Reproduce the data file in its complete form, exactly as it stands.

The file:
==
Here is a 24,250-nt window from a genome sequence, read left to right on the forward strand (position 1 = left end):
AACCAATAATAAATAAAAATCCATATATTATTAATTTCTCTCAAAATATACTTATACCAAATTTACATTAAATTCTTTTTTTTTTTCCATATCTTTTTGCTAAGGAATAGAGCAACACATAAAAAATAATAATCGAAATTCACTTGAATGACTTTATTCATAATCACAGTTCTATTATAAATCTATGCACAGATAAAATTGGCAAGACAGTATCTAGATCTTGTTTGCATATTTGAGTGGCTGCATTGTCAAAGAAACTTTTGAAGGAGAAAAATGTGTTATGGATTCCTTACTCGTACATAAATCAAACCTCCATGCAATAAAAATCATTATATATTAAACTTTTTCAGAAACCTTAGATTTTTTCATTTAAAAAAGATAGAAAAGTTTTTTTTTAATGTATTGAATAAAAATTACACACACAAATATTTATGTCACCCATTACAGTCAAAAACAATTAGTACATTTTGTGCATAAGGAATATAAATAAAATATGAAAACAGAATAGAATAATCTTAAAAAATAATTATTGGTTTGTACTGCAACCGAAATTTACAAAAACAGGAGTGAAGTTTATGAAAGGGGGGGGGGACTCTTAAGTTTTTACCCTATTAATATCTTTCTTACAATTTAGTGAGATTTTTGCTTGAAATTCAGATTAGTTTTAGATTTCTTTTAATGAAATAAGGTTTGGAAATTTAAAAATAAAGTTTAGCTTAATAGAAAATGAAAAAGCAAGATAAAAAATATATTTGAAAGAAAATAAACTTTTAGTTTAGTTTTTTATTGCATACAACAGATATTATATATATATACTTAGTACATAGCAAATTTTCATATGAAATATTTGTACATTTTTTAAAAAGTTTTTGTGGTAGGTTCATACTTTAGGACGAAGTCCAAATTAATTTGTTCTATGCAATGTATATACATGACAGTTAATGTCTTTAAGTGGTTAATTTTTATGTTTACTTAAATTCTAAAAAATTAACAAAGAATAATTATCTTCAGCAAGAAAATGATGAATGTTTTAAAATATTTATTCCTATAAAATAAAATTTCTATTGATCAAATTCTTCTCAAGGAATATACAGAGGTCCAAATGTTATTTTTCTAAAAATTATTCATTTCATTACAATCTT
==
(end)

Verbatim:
Here is a 24,250-nt window from a genome sequence, read left to right on the forward strand (position 1 = left end):
AACCAATAATAAATAAAAATCCATATATTATTAATTTCTCTCAAAATATACTTATACCAAATTTACATTAAATTCTTTTTTTTTTTCCATATCTTTTTGCTAAGGAATAGAGCAACACATAAAAAATAATAATCGAAATTCACTTGAATGACTTTATTCATAATCACAGTTCTATTATAAATCTATGCACAGATAAAATTGGCAAGACAGTATCTAGATCTTGTTTGCATATTTGAGTGGCTGCATTGTCAAAGAAACTTTTGAAGGAGAAAAATGTGTTATGGATTCCTTACTCGTACATAAATCAAACCTCCATGCAATAAAAATCATTATATATTAAACTTTTTCAGAAACCTTAGATTTTTTCATTTAAAAAAGATAGAAAAGTTTTTTTTTAATGTATTGAATAAAAATTACACACACAAATATTTATGTCACCCATTACAGTCAAAAACAATTAGTACATTTTGTGCATAAGGAATATAAATAAAATATGAAAACAGAATAGAATAATCTTAAAAAATAATTATTGGTTTGTACTGCAACCGAAATTTACAAAAACAGGAGTGAAGTTTATGAAAGGGGGGGGGGACTCTTAAGTTTTTACCCTATTAATATCTTTCTTACAATTTAGTGAGATTTTTGCTTGAAATTCAGATTAGTTTTAGATTTCTTTTAATGAAATAAGGTTTGGAAATTTAAAAATAAAGTTTAGCTTAATAGAAAATGAAAAAGCAAGATAAAAAATATATTTGAAAGAAAATAAACTTTTAGTTTAGTTTTTTATTGCATACAACAGATATTATATATATATACTTAGTACATAGCAAATTTTCATATGAAATATTTGTACATTTTTTAAAAAGTTTTTGTGGTAGGTTCATACTTTAGGACGAAGTCCAAATTAATTTGTTCTATGCAATGTATATACATGACAGTTAATGTCTTTAAGTGGTTAATTTTTATGTTTACTTAAATTCTAAAAAATTAACAAAGAATAATTATCTTCAGCAAGAAAATGATGAATGTTTTAAAATATTTATTCCTATAAAATAAAATTTCTATTGATCAAATTCTTCTCAAGGAATATACAGAGGTCCAAATGTTATTTTTCTAAAAATTATTCATTTCATTACAATCTT